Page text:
NAHO News, Febuary 2011
Acualités d'ONSA, fevrier 2011

 

Upcoming NAHO Speakers Series

Combining modern science and traditional medicine in the fight against Aboriginal Type 2 Diabetes: The Experience of the CIHR Team in Aboriginal Antidiabetic Medicines.

Speaker:
Dr. Pierre S. Haddad
Director, Canadian Institute of Health Research Team in Aboriginal Anti-diabetic Medicines

February 23, 2011
1:00 p.m. – 3:00 p.m

Details >>

Video for theSpeakers SeriesExploring HPV in First Nations, Inuit and Métis communities >>

NAHO a Conference Partner of
Fostering Biimaadiziwin A National Research Conference on Urban Aboriginal Peoples

The National Research Conference on Urban Aboriginal Peoples will be held in Toronto, Ontario on February 23 and 24, 2011.  The conference will be ‘forward looking’ and will engage new approaches, bringing together a rich network of Canadian researchers and academics, policy-makers, community members and practitioners.

NAHO will presentations will include:

  • Protection, Preservation and Use of the First Nations, Inuit and Métis Traditional Knowledge and Cultural Safety in Urban Settings
  • Urban First Nations Health Research

For more information, visit www.nrcuap.net

NAHO Web Survey and Feedback

Survey:
You can help us improve the NAHO Website. Tell us a little bit about yourself by completing this brief survey (6 questions).

User Survey >>

Feedback:
We also would like to know what you think of our resources. In doing so you have the chance to win a Flip Video Camera.
Please visit www.naho.ca for details >>


NEW PUBLICATIONS FROM THE FNC

Cancer Awareness Toolkit

Our Cancer Awareness Toolkit contains nine sections covering cancer, detection, prevention, navigating the health system, information for caregivers and more.

Read More >>

Health Governance Models e-Workbook

This workbook is intended for First Nations communities, on‐reserve and off, and in rural and urban settings.

Read More >>

Disease Prevention e-Workbook

It is best to think about the flu before you become sick and to practice means of prevention rather than waiting until you get sick to act.

Read More >>


Substance Abuse and Inuit: Promising Programs and Initiatives in Inuit Communities

Efforts are being made, which include addictions counselling services, self-help groups, sports and recreation activities, cultural programs, and treatment centres, to help individuals, families and communities deal with substance abuse.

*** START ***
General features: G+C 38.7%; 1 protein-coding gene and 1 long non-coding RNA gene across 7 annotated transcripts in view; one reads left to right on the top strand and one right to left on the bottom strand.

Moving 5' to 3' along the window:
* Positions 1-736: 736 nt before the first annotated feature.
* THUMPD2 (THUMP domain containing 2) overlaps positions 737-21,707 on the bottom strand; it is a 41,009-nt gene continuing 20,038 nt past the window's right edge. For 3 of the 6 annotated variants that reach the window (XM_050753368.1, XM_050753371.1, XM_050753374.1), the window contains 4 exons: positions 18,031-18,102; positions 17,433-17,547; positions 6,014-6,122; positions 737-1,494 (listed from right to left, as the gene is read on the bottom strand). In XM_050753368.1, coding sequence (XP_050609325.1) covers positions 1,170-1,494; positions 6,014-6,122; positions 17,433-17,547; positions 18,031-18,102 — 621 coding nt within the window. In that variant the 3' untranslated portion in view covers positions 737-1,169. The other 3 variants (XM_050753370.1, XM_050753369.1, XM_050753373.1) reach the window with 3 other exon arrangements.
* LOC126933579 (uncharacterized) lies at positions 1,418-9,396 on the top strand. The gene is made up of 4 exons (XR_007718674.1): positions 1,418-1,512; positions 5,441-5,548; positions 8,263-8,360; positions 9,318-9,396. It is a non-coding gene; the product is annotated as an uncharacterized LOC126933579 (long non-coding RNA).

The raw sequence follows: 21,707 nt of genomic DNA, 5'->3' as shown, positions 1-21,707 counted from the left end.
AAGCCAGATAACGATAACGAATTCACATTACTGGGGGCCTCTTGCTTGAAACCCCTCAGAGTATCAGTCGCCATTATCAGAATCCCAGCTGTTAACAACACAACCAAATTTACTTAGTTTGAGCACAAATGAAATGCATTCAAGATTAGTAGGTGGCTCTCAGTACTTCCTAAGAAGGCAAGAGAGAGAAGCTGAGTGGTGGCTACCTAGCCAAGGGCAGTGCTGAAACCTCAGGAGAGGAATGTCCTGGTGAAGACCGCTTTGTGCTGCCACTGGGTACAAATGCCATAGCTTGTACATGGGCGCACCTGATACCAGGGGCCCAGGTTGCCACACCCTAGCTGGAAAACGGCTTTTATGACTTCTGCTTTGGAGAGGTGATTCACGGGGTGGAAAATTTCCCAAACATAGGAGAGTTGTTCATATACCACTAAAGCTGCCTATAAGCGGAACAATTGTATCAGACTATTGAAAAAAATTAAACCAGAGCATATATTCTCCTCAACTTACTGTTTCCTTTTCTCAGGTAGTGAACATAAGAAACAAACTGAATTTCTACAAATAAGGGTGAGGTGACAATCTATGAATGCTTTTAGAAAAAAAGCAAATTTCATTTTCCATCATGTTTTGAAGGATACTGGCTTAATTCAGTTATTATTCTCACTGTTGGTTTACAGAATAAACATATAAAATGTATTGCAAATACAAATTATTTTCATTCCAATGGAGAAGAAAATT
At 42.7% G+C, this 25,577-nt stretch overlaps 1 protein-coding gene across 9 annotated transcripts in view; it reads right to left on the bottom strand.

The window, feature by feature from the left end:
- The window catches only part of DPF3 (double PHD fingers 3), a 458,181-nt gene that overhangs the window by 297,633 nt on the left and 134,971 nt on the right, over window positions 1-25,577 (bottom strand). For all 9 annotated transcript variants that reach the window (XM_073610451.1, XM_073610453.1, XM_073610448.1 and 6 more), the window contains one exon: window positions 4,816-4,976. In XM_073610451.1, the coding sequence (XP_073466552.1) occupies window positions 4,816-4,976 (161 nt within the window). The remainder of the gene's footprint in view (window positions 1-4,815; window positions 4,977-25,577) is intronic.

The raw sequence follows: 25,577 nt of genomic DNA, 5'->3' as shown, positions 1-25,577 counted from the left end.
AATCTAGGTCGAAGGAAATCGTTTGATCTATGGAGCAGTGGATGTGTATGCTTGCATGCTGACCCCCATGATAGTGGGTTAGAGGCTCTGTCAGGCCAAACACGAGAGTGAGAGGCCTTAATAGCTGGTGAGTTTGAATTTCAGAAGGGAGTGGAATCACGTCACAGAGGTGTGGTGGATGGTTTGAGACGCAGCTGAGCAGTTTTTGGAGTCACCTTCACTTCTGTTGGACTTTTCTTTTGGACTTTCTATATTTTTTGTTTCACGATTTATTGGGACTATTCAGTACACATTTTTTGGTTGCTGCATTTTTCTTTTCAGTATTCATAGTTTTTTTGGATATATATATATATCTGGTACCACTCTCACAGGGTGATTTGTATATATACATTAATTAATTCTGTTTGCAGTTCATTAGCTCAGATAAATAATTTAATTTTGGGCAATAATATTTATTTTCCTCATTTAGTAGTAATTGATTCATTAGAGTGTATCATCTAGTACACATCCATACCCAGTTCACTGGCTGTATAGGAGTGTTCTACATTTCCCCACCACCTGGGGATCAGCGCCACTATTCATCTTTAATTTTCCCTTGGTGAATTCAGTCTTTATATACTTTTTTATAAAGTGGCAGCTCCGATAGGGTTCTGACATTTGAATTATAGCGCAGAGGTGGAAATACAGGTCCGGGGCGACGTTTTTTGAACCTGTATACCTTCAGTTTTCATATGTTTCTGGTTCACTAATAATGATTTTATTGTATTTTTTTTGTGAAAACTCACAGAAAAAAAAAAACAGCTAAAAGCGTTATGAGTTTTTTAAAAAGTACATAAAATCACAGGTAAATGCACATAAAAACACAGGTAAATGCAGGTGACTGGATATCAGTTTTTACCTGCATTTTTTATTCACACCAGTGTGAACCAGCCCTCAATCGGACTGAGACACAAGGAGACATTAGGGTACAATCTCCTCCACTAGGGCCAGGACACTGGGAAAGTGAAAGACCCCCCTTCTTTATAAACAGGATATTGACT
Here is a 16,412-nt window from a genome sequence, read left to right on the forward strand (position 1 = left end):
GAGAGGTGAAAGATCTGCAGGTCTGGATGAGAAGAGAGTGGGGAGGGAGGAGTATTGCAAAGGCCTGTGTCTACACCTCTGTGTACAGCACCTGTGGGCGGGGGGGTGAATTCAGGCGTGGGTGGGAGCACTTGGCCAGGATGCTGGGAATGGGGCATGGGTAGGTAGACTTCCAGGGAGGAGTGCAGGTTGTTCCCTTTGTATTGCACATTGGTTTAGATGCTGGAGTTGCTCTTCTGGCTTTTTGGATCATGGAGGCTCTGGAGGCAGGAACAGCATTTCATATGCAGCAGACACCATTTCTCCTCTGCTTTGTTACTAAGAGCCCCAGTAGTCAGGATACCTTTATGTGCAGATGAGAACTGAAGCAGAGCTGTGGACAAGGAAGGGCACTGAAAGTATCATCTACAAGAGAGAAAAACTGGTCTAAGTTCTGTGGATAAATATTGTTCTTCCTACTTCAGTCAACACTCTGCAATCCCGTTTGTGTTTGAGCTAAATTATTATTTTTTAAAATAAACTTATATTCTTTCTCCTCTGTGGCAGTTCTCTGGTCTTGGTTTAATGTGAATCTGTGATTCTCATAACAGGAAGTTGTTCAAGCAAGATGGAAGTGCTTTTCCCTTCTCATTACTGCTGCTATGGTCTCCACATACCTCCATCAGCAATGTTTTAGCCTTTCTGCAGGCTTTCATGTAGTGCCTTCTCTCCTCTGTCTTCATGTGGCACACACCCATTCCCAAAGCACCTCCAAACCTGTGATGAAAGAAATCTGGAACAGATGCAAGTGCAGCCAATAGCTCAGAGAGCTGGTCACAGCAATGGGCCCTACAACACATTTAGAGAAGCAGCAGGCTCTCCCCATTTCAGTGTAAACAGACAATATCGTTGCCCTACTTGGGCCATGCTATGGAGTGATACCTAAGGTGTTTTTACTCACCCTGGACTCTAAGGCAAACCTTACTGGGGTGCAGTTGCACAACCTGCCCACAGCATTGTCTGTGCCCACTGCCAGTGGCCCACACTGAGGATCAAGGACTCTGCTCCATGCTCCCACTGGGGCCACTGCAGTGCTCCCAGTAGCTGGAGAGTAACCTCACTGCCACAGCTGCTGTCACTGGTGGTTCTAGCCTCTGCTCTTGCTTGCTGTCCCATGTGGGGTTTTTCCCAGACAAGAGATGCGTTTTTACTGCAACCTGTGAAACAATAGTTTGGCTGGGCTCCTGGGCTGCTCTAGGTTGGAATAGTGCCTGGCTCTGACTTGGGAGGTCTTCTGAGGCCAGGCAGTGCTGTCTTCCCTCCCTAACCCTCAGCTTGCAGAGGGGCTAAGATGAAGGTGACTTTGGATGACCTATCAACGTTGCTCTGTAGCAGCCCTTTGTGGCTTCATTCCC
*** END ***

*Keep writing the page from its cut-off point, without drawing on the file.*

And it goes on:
Inuit Tuttarvingat, working with consultant Leesie Naqitarvik, selected several alcohol and drug-related programs to provide information for Inuit who are challenged by addictions. Aboriginal perspectives were incorporated into these programs.

Leesie Naqitarvik interviewed staff and program managers by phone and e-mail, asking about the services they provide, the programs’ accomplishments and strengths, barriers they have faced, and advice they can offer to others working in addictions counselling. The interviews highlighted the positive impact the alcohol and drug-related programs are having on the well-being of Inuit.

Read the interviews >>


The Métis Centre of NAHO will be presenting at Fostering Biimaadiziwin

The Métis Centre of NAHO will be presenting at Fostering Biimaadiziwin: National Research Conference on Urban Aboriginal Peoples on February 23-24 in Toronto.  

Presentation topics include Métis youth identity, maternal-child health and well-being, Métis research ethics, and the Métis Centre’s health literature and statistical databases.

For more information, visit www.nrcuap.net


Don't Wait! Vaccinate!

Health Canada offers vaccination information and resources for First Nations and Inuit parents and caregivers.

Find out more >>


The Honouring Life Network visits Manitoba

On March 7th the HLN will be travelling to Manitoba to attend  a monthly suicide prevention strategy planning meeting in Portage la Prairie, and to visit 4 Northern Manitoba communities in the following days to increase awareness of the HLN and promote suicide prevention within the community.

Two amazing short documentaries:

Thanks to a Healthy and Vibrant Communities grant from the Ontario Trillium Foundation, we were able to create two documentaries focusing on positive Aboriginal youth programming that is being offered across our country.

Bimaadiziwin translated from Ojibway to mean “Living in a Good Way”, highlights the efforts of Walpole Island First Nation and the Bkejwanong Youth Facility.

View Now >>

Songedamowin an Algonquin word meaning “Trust” or “To Trust”, focuses on the Wabano Health Centre, located in the urban centre of our nation's capital, Ottawa.

View Now >>


Nominate Your Role Model Today and win an iPod!

Is there an Aboriginal youth that you look up to because they’re a leader, a volunteer, preserves their culture, or excels in school or in sports? 

Nominate them as a National Aboriginal Role Model today.

Details >>